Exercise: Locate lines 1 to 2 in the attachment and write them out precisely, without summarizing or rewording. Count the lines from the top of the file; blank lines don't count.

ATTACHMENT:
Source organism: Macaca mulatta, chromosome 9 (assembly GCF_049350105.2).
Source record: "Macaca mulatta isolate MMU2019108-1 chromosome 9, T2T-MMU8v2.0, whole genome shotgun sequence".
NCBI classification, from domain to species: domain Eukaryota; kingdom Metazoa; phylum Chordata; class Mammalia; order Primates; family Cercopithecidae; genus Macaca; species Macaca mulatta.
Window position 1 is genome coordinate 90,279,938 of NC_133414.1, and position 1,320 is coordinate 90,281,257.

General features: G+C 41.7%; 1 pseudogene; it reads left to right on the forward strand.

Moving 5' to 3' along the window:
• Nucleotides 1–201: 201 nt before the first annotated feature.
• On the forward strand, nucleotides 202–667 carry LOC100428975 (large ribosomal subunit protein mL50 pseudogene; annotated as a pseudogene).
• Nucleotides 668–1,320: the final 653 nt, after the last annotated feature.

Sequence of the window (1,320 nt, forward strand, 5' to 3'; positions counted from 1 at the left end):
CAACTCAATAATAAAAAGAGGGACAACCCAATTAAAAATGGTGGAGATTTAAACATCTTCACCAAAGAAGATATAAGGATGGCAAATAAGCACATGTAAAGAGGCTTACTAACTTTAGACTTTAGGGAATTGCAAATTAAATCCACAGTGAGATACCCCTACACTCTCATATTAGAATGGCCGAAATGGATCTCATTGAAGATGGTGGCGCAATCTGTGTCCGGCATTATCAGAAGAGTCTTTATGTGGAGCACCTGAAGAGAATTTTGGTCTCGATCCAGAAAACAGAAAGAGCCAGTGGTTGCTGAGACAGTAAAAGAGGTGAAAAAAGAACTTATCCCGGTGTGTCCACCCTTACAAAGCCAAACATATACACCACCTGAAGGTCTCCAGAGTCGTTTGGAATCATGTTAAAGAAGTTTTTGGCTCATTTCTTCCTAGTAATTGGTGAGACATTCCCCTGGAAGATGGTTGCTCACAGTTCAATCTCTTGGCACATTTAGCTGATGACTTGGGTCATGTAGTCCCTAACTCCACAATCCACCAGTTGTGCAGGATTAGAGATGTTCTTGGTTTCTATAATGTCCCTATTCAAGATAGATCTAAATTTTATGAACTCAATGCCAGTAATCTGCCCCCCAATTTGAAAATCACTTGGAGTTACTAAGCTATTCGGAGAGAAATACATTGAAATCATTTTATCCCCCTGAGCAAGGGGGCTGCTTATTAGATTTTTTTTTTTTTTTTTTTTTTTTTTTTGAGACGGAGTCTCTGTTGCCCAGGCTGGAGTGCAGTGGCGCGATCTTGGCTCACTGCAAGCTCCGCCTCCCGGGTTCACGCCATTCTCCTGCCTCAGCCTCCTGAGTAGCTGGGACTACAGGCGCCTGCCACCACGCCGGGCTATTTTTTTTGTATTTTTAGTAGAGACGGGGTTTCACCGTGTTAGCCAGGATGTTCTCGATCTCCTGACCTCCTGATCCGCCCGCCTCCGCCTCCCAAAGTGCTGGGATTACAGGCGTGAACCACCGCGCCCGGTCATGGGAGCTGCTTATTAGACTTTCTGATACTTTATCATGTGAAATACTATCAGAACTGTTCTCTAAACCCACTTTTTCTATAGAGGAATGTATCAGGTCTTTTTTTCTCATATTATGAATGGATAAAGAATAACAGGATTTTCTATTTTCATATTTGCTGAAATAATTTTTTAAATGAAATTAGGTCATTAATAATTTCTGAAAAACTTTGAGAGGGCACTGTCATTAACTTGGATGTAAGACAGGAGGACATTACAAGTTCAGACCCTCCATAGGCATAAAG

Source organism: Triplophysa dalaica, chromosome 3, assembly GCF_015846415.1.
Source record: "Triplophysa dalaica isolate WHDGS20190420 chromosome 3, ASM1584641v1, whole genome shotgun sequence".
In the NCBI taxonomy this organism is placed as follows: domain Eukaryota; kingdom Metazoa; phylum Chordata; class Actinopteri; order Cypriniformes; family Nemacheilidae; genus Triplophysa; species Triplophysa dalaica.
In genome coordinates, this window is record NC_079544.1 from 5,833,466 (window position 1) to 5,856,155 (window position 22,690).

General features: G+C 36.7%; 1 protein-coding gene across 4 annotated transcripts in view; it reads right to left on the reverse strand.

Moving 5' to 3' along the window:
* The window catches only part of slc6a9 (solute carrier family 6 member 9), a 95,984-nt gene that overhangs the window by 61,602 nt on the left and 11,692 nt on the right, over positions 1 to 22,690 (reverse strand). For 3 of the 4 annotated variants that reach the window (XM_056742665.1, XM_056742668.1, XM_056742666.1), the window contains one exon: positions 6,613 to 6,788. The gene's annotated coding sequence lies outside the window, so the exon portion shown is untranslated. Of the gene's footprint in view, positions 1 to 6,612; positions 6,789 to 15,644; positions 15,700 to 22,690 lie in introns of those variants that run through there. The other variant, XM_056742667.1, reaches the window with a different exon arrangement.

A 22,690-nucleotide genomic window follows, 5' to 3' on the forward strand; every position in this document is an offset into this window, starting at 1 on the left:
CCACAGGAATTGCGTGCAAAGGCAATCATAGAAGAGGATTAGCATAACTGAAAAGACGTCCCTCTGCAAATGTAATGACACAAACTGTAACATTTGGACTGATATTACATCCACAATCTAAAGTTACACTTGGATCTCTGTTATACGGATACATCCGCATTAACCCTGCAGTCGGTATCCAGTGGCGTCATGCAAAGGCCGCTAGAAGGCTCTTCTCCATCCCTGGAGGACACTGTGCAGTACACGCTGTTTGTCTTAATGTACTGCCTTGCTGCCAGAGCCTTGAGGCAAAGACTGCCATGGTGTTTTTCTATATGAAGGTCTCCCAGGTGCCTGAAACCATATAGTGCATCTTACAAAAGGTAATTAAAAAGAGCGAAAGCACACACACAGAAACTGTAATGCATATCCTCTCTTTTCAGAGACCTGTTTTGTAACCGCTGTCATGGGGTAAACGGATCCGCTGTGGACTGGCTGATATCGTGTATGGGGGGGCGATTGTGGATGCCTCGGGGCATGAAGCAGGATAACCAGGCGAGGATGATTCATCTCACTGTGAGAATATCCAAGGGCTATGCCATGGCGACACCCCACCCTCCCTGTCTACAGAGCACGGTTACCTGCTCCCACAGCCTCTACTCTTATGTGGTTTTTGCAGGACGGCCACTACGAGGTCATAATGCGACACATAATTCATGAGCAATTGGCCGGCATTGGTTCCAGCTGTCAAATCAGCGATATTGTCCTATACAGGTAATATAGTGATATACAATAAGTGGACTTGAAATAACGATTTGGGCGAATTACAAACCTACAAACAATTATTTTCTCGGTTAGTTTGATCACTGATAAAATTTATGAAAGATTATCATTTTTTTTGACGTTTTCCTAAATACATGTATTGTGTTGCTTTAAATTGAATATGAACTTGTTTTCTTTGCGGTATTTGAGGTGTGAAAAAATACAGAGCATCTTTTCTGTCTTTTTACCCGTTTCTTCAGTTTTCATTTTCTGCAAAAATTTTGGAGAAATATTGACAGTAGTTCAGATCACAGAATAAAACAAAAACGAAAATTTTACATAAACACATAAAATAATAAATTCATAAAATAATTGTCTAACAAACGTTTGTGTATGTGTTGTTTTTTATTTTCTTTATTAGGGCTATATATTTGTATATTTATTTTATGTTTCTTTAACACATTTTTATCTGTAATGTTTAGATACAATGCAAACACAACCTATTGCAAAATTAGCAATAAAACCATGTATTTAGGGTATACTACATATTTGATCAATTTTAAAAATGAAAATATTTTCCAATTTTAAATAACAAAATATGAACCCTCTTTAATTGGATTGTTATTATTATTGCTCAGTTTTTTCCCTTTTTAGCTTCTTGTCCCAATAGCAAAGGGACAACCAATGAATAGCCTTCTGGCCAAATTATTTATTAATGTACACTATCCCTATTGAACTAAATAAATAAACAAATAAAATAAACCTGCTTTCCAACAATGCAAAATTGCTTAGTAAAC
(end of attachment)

Source organism: Macaca mulatta, chromosome 9 (assembly GCF_049350105.2).
Source record: "Macaca mulatta isolate MMU2019108-1 chromosome 9, T2T-MMU8v2.0, whole genome shotgun sequence".